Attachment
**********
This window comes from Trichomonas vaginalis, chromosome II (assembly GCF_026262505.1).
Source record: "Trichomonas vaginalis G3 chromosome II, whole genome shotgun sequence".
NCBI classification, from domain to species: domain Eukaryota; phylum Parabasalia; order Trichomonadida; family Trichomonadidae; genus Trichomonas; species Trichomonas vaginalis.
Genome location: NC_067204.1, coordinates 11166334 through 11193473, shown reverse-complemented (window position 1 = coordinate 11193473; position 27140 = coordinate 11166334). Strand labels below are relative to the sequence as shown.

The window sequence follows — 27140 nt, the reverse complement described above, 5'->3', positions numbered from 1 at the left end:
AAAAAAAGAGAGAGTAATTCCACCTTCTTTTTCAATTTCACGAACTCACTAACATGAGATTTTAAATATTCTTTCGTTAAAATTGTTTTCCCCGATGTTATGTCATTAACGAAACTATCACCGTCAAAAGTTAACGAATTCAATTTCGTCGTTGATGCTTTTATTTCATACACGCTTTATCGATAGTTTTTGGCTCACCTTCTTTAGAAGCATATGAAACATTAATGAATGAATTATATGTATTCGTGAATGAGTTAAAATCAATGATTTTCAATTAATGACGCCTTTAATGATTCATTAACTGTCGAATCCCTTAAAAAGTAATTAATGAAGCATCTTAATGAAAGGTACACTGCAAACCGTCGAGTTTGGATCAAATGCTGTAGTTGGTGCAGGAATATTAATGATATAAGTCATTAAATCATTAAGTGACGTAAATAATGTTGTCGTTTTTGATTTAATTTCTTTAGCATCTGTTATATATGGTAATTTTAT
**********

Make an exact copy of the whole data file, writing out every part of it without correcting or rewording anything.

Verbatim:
This window comes from Trichomonas vaginalis, chromosome II (assembly GCF_026262505.1).
Source record: "Trichomonas vaginalis G3 chromosome II, whole genome shotgun sequence".
NCBI classification, from domain to species: domain Eukaryota; phylum Parabasalia; order Trichomonadida; family Trichomonadidae; genus Trichomonas; species Trichomonas vaginalis.
Genome location: NC_067204.1, coordinates 11166334 through 11193473, shown reverse-complemented (window position 1 = coordinate 11193473; position 27140 = coordinate 11166334). Strand labels below are relative to the sequence as shown.

The window sequence follows — 27140 nt, the reverse complement described above, 5'->3', positions numbered from 1 at the left end:
AAAAAAAGAGAGAGTAATTCCACCTTCTTTTTCAATTTCACGAACTCACTAACATGAGATTTTAAATATTCTTTCGTTAAAATTGTTTTCCCCGATGTTATGTCATTAACGAAACTATCACCGTCAAAAGTTAACGAATTCAATTTCGTCGTTGATGCTTTTATTTCATACACGCTTTATCGATAGTTTTTGGCTCACCTTCTTTAGAAGCATATGAAACATTAATGAATGAATTATATGTATTCGTGAATGAGTTAAAATCAATGATTTTCAATTAATGACGCCTTTAATGATTCATTAACTGTCGAATCCCTTAAAAAGTAATTAATGAAGCATCTTAATGAAAGGTACACTGCAAACCGTCGAGTTTGGATCAAATGCTGTAGTTGGTGCAGGAATATTAATGATATAAGTCATTAAATCATTAAGTGACGTAAATAATGTTGTCGTTTTTGATTTAATTTCTTTAGCATCTGTTATATATGGTAATTTTAT